The knowledge and skills of our construction, manufacturing, automotive, and food service tradespeople can help support Canada’s transition to a more prosperous and sustainable future, but they will need resilience and teamwork to adapt to workplaces that are more efficient, automated, and digitally connected.

What emerging skills will tradespeople require to adapt to future work trends? How are emerging technologies changing what and how apprentices learn? Will traditional physical labour become a thing of the past, replaced by a need for digital, green, and social and emotional skills? In our third episode of Season 1 of the Future Skills Centre podcast, we discuss these questions with Andrew Bieler (The Conference Board of Canada), Jeff Ranson (Canada Green Building Council—GTA), and Jim Szautner (Southern Alberta Institute of Technology).

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Andrew Bieler

Andrew Bieler

Senior Research Associate
The Conference Board of Canada

Jeff Ranson

Jeff Ranson

Regional Director—Greater Toronto Area
Canada Green Building Council

Jim Szautner

Jim Szautner

Dean, School of Manufacturing and Automation, School of Transportation, Southern Alberta Institute of Technology

Episode 2

Addressing Inequalities in the Workforce

Driven by an equity, diversity, and inclusion lens, the Future Skills Centre recognizes the competitive advantage that comes from fostering innovative solutions which address the needs of underrepresented and disadvantaged groups, including women, youth, newcomers, racialized minorities, persons with disabilities, LGBTQ+ people, and people from Indigenous, rural, remote, and northern communities.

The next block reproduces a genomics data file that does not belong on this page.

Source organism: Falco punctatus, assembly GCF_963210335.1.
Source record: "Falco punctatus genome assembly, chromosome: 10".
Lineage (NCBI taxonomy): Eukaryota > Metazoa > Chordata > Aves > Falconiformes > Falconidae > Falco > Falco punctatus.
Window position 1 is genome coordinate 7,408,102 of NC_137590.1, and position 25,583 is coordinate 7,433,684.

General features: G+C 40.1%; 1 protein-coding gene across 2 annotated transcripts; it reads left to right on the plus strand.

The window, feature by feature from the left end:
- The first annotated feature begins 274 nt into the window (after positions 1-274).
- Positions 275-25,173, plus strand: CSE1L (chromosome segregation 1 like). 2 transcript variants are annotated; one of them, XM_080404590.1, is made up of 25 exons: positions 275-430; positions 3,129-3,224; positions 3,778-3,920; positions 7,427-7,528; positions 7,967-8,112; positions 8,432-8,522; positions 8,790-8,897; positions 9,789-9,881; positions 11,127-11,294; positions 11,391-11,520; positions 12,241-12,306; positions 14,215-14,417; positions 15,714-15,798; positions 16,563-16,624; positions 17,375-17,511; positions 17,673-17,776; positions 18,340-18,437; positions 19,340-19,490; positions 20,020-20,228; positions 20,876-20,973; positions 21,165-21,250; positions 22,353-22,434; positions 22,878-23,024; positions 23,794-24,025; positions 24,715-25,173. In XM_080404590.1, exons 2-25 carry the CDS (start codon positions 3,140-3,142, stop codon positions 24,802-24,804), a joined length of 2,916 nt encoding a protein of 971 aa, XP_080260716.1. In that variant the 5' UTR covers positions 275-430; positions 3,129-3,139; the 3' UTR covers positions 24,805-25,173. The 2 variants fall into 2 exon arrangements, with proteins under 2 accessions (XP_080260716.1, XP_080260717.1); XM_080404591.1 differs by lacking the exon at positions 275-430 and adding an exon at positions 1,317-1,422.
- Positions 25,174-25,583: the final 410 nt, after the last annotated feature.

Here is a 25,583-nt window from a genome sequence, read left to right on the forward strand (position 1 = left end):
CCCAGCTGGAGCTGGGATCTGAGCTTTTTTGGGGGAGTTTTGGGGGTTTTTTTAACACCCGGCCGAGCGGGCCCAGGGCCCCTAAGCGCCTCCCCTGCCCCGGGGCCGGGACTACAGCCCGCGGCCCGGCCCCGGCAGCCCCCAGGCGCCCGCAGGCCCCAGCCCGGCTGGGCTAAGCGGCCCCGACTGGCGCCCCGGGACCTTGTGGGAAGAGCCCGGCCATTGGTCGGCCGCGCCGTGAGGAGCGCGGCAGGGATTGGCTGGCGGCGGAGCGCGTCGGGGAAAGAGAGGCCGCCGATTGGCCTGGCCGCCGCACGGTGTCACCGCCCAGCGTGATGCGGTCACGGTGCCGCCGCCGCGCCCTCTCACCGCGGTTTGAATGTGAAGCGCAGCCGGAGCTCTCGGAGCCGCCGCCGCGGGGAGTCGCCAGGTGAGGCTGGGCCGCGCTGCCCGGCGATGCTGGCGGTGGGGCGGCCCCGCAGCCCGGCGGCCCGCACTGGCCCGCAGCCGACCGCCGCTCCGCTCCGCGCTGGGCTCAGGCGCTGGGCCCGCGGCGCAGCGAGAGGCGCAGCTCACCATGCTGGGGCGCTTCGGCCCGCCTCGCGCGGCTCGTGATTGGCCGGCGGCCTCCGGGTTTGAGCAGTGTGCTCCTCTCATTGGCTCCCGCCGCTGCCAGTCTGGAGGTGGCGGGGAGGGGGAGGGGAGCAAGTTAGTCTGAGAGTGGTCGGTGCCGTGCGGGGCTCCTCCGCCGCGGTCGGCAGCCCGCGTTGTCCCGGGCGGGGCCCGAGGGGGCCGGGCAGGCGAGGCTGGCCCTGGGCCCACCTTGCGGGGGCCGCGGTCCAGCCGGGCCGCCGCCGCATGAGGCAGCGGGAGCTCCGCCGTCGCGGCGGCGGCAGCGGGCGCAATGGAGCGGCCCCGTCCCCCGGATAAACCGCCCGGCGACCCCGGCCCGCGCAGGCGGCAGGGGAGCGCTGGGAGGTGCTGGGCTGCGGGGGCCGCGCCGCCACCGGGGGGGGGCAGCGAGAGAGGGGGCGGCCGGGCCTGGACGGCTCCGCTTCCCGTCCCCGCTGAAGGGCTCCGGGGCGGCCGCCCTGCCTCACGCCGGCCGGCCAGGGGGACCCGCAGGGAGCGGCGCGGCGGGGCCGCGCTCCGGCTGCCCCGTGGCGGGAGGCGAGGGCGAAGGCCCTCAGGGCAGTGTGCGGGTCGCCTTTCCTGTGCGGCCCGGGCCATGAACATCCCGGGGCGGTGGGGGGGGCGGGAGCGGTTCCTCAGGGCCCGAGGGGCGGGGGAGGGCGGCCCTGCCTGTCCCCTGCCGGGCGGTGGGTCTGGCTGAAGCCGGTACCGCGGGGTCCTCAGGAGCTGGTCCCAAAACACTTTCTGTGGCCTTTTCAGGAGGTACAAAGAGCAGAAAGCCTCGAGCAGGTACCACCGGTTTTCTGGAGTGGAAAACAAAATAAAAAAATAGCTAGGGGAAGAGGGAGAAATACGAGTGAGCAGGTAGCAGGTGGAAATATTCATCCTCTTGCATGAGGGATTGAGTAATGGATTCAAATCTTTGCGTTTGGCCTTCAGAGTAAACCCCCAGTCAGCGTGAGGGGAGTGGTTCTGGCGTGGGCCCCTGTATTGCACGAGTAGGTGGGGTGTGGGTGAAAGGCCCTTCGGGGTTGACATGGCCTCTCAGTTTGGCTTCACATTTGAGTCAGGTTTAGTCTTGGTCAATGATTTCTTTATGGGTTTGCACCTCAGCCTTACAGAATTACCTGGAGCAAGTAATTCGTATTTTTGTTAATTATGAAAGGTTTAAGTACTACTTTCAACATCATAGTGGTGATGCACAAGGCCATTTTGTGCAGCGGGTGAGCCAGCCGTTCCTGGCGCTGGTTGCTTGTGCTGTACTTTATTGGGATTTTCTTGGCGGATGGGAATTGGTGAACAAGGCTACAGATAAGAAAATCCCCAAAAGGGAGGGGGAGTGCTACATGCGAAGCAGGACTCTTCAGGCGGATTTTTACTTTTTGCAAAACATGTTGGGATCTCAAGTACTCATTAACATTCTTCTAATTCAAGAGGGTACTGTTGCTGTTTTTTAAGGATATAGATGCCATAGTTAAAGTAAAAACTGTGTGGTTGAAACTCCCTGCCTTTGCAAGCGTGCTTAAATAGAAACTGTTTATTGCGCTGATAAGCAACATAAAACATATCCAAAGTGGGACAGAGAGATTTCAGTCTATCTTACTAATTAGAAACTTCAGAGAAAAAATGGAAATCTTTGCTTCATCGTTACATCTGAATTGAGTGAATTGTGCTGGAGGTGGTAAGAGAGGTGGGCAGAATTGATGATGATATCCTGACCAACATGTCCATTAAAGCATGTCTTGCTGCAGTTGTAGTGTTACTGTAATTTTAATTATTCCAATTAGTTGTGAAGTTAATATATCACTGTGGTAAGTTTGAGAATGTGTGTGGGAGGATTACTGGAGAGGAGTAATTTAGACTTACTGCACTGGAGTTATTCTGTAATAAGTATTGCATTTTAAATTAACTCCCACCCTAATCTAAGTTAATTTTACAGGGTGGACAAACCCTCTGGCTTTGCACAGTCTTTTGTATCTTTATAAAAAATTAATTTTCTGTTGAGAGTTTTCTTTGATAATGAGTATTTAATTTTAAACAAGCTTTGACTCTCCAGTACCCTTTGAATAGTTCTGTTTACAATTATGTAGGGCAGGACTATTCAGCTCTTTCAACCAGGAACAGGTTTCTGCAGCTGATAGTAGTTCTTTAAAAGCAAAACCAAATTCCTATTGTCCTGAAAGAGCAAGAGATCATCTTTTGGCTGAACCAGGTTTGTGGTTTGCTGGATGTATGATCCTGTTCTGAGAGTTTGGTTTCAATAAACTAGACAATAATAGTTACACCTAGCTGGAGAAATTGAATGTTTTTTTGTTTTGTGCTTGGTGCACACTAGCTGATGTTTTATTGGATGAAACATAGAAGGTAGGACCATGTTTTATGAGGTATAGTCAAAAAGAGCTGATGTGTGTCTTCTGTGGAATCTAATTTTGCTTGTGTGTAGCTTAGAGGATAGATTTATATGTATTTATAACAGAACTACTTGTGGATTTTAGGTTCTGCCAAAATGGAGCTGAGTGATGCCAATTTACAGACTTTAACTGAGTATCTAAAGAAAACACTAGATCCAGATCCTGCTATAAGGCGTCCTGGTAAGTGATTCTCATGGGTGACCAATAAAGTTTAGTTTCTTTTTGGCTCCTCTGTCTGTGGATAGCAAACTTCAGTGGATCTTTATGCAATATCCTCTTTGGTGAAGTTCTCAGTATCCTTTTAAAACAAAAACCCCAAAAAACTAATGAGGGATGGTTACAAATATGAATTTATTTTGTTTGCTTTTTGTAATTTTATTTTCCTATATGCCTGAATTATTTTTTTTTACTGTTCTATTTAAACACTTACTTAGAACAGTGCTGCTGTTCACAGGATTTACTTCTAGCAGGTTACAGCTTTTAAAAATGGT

Through authentic engagement with grassroots organizations and diverse communities across Canada, as well as the use of a strength-based and asset-focused perspective, knowledge and solutions are needed that shift the focus from just “fixing” job seekers to eroding systemic barriers to change our institutions, helping us build a more inclusive and equitable labour market. In our second episode of Season One of the Future Skills Centre podcast, we speak to Maya Roy (YWCA), Ed Ng (Bucknell University), and Jordan Wapass (The Conference Board of Canada) to take on some of these issues.

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Maya Roy

Maya Roy

CEO
YWCA Canada

Ed Ng

Ed Ng

James and Elizabeth Freeman Chair in Management
Bucknell University

Jordan Wapass

Jordan Wapass

Principal Research Associate
The Conference Board of Canada

Episode 1

Developing Social and Emotional Skills in an Automated World

We’ve all heard it before: Technology is disrupting the world of work, eliminating “low skill” jobs and harming the future of the trades. Daunting? Sure. But there’s also growing demand for a specific type of worker. One with the ability to problem solve, lead, collaborate, communicate, and adapt to the ever-evolving world of work. In other words, there is a growing demand for strong social and emotional skills. The problem is, there is a gap between the demand for these skills and the skills Canadians acquire through education and training.

So, what exactly are these social and emotional skills? Why are they needed and why are we behind? What are our post-secondary systems doing to prepare future employees, and how do we ensure Canadians can “keep up” with changing demands throughout their careers? In our first episode of Season 1 of the Future Skills Centre podcast, we start to answer these questions through conversations with Steve Higham (The Conference Board of Canada), Maria Giammarco (The Conference Board of Canada), Paul Brinkhurst (Futureworx), and Jennifer Adams (OECD).

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Stephen Higham

Steve Higham

Research Associate
The Conference Board of Canada

Maria Giammarco

Maria Giammarco

Senior Research Associate
The Conference Board of Canada

Paul Brinkhurst

Paul Brinkhurst

Innovations Developer
Futureworx

Jennifer Adams

Jennifer Adams

Consultant and
President, Karanga

Trailer

Future Skills Centre Podcast

A podcast exploring some of the most crucial emerging challenges to the future of work, presented by The Conference Board of Canada.

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Heather McIntosh

Heather McIntosh

Associate Director
The Conference Board of Canada